lossless compression of still images - recommendations?

Dave Stevens geek at uniserve.com
Sun Feb 19 23:51:21 UTC 2017

On Sun, 19 Feb 2017 23:37:49 +0100
Ralf Mardorf <silver.bullet at zoho.com> wrote:

> Data compression might be useless, if the data is needed for work and
> not just for archiving data.
> 17,280 photos a day = every 5 seconds one photo = 6,307,200
> photos/year
> Assuming each photo should have a size of 10 MiB it would be
> 63,072,000 MiB / 1024 = 61594 GiB
>                         61594 GiB / 1024 = 60 TiB
> That is a lot of HDD space. Assuming it should be possible to compress
> such an amount of data a lot, then another issue does arise.
> How long does it take
>   1. to compress the data?
> and much more important
>   2. to extract the data for usage?
>   3. What amount of uncompressed data is required for the work?
> IOW it might happen, that for using the data, a lot of data anyway is
> required, in a non-compressed format. Compressing data and extracting
> data might take very long.
> Regards,
> Ralf

That's pretty much the size analysis I did Ralf, except for an image
size closer to 2.6 MiB. The device produces .jpgs and so far that's all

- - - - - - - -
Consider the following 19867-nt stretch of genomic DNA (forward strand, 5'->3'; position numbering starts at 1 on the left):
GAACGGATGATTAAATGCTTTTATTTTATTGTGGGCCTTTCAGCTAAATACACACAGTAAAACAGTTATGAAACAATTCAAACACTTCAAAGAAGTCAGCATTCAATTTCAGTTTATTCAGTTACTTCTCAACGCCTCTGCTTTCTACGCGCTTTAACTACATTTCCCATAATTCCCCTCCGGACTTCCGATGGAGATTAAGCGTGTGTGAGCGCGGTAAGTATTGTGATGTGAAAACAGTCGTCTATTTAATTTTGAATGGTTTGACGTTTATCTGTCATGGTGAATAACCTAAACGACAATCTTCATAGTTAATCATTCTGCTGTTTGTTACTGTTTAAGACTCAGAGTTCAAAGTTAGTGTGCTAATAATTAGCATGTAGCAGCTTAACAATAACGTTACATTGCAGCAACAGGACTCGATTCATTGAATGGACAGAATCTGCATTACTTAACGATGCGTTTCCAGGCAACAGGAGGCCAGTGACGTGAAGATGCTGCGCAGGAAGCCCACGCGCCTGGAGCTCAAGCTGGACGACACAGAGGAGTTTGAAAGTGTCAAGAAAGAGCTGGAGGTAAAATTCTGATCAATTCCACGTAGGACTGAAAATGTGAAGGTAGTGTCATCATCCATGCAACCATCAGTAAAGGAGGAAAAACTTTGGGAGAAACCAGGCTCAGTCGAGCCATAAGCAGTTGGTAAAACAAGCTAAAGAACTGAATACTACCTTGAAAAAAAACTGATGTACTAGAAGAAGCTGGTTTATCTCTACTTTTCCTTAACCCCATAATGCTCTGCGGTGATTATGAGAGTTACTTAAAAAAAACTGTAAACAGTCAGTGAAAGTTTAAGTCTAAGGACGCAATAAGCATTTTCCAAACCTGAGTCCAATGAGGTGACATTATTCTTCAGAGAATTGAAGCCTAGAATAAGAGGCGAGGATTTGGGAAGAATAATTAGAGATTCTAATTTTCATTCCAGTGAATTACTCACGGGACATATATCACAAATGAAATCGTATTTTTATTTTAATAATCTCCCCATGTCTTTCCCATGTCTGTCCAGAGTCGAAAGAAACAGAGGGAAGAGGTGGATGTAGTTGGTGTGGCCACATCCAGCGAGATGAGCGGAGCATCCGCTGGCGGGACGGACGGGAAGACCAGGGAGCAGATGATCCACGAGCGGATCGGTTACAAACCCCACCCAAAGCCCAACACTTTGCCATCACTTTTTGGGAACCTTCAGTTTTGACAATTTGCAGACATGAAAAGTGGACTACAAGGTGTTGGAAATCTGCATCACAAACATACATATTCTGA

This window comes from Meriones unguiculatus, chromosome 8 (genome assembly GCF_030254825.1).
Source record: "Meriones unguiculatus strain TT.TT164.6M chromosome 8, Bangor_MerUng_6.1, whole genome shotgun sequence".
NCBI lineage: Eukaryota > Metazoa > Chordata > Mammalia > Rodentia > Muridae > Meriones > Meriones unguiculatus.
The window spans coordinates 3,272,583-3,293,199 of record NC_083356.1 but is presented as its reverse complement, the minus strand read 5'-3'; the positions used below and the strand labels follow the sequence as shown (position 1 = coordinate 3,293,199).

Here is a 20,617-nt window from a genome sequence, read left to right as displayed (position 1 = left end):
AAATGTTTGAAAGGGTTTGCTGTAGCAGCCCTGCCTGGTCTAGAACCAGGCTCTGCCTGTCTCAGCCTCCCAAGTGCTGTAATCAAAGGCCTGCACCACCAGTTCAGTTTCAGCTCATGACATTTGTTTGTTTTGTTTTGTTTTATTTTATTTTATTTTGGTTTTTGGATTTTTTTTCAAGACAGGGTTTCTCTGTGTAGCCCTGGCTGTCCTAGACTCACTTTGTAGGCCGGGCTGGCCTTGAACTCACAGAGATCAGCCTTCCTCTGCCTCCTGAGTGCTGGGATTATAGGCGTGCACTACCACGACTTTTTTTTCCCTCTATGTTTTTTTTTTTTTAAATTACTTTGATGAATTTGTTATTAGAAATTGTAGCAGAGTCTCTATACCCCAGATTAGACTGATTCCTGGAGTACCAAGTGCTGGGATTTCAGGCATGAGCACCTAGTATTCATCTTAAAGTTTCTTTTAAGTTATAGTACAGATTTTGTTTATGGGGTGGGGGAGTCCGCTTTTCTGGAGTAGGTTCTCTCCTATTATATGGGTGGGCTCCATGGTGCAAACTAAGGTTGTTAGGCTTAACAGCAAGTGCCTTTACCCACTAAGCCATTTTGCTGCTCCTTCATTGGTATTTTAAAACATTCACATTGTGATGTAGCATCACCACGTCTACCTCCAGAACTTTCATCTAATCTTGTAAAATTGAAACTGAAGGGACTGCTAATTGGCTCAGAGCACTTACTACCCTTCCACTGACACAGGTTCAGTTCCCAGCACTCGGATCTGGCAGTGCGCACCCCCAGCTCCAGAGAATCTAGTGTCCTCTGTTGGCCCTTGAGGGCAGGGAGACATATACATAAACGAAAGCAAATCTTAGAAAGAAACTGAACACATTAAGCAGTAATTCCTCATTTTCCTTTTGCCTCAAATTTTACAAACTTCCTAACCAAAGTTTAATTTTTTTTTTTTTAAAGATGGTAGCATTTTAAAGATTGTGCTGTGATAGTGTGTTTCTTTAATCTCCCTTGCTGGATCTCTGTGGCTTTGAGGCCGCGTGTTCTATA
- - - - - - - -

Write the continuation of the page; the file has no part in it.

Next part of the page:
the testing I've done. I can tell you that running 1750 images (so a
tenth of a day) through ffmpeg gives 149 MiB of .mp4 so there's some
serious compression going on there (having started with 4GiB).

The length of time for compression and extraction are not critical
features. Trying the previous suggestion of tap+bz2 gace a small
reduction in file size and took a lot longer than tar.gz (by a factor
of about ten). So really not very worthwhile. I'll try some other
compression options.


In modern fantasy (literary or governmental), killing people is the
usual solution to the so-called war between good and evil. My books are
not conceived in terms of such a war, and offer no simple answers to
simplistic questions.

----- Ursula Le Guin

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